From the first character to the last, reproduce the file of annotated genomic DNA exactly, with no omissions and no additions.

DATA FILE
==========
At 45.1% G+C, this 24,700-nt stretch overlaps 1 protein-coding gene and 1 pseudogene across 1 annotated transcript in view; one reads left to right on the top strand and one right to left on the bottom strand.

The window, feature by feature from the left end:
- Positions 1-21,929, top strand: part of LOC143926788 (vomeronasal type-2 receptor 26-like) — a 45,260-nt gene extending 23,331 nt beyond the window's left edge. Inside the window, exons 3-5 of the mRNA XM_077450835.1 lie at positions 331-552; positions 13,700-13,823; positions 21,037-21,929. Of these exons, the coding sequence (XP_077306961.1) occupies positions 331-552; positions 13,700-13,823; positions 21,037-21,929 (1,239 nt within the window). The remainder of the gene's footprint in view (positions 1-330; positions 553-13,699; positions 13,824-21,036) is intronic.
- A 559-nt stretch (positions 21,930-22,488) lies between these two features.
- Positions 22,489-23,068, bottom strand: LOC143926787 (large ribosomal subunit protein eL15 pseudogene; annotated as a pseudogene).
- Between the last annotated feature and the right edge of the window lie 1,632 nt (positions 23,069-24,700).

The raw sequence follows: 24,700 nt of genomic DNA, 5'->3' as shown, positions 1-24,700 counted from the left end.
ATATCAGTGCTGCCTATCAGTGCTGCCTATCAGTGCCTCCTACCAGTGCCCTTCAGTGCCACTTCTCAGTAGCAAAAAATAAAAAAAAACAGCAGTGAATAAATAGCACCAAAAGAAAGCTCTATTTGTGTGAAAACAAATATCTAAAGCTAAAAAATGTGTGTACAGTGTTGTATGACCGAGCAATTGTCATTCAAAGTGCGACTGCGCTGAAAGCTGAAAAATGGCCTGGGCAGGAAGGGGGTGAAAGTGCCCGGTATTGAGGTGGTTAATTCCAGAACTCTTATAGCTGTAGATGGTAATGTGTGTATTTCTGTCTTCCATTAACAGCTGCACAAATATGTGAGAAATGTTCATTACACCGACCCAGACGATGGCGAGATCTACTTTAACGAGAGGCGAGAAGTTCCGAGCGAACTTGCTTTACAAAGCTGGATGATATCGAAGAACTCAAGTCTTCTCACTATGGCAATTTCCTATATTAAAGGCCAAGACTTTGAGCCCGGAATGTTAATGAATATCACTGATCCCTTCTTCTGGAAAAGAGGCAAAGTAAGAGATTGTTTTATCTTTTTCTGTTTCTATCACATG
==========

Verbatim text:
At 45.1% G+C, this 24,700-nt stretch overlaps 1 protein-coding gene and 1 pseudogene across 1 annotated transcript in view; one reads left to right on the top strand and one right to left on the bottom strand.

The window, feature by feature from the left end:
- Positions 1-21,929, top strand: part of LOC143926788 (vomeronasal type-2 receptor 26-like) — a 45,260-nt gene extending 23,331 nt beyond the window's left edge. Inside the window, exons 3-5 of the mRNA XM_077450835.1 lie at positions 331-552; positions 13,700-13,823; positions 21,037-21,929. Of these exons, the coding sequence (XP_077306961.1) occupies positions 331-552; positions 13,700-13,823; positions 21,037-21,929 (1,239 nt within the window). The remainder of the gene's footprint in view (positions 1-330; positions 553-13,699; positions 13,824-21,036) is intronic.
- A 559-nt stretch (positions 21,930-22,488) lies between these two features.
- Positions 22,489-23,068, bottom strand: LOC143926787 (large ribosomal subunit protein eL15 pseudogene; annotated as a pseudogene).
- Between the last annotated feature and the right edge of the window lie 1,632 nt (positions 23,069-24,700).

The raw sequence follows: 24,700 nt of genomic DNA, 5'->3' as shown, positions 1-24,700 counted from the left end.
ATATCAGTGCTGCCTATCAGTGCTGCCTATCAGTGCCTCCTACCAGTGCCCTTCAGTGCCACTTCTCAGTAGCAAAAAATAAAAAAAAACAGCAGTGAATAAATAGCACCAAAAGAAAGCTCTATTTGTGTGAAAACAAATATCTAAAGCTAAAAAATGTGTGTACAGTGTTGTATGACCGAGCAATTGTCATTCAAAGTGCGACTGCGCTGAAAGCTGAAAAATGGCCTGGGCAGGAAGGGGGTGAAAGTGCCCGGTATTGAGGTGGTTAATTCCAGAACTCTTATAGCTGTAGATGGTAATGTGTGTATTTCTGTCTTCCATTAACAGCTGCACAAATATGTGAGAAATGTTCATTACACCGACCCAGACGATGGCGAGATCTACTTTAACGAGAGGCGAGAAGTTCCGAGCGAACTTGCTTTACAAAGCTGGATGATATCGAAGAACTCAAGTCTTCTCACTATGGCAATTTCCTATATTAAAGGCCAAGACTTTGAGCCCGGAATGTTAATGAATATCACTGATCCCTTCTTCTGGAAAAGAGGCAAAGTAAGAGATTGTTTTATCTTTTTCTGTTTCTATCACATG